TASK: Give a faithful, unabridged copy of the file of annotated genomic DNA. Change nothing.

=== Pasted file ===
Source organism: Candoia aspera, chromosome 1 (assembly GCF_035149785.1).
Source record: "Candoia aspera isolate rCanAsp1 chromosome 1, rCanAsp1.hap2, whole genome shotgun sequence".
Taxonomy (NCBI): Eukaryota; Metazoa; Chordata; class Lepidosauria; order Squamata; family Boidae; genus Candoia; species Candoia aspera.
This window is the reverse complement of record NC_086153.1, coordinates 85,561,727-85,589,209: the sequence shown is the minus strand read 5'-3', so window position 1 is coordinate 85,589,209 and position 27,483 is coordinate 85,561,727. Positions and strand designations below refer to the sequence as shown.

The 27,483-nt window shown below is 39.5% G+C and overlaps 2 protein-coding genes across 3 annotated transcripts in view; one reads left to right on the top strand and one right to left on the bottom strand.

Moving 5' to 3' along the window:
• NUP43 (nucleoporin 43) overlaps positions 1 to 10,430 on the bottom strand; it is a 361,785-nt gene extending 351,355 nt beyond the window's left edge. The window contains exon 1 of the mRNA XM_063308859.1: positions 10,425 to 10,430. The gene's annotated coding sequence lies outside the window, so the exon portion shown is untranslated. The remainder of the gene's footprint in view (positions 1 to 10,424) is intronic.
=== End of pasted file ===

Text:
Source organism: Candoia aspera, chromosome 1 (assembly GCF_035149785.1).
Source record: "Candoia aspera isolate rCanAsp1 chromosome 1, rCanAsp1.hap2, whole genome shotgun sequence".
Taxonomy (NCBI): Eukaryota; Metazoa; Chordata; class Lepidosauria; order Squamata; family Boidae; genus Candoia; species Candoia aspera.
This window is the reverse complement of record NC_086153.1, coordinates 85,561,727-85,589,209: the sequence shown is the minus strand read 5'-3', so window position 1 is coordinate 85,589,209 and position 27,483 is coordinate 85,561,727. Positions and strand designations below refer to the sequence as shown.

The 27,483-nt window shown below is 39.5% G+C and overlaps 2 protein-coding genes across 3 annotated transcripts in view; one reads left to right on the top strand and one right to left on the bottom strand.

Moving 5' to 3' along the window:
• NUP43 (nucleoporin 43) overlaps positions 1 to 10,430 on the bottom strand; it is a 361,785-nt gene extending 351,355 nt beyond the window's left edge. The window contains exon 1 of the mRNA XM_063308859.1: positions 10,425 to 10,430. The gene's annotated coding sequence lies outside the window, so the exon portion shown is untranslated. The remainder of the gene's footprint in view (positions 1 to 10,424) is intronic.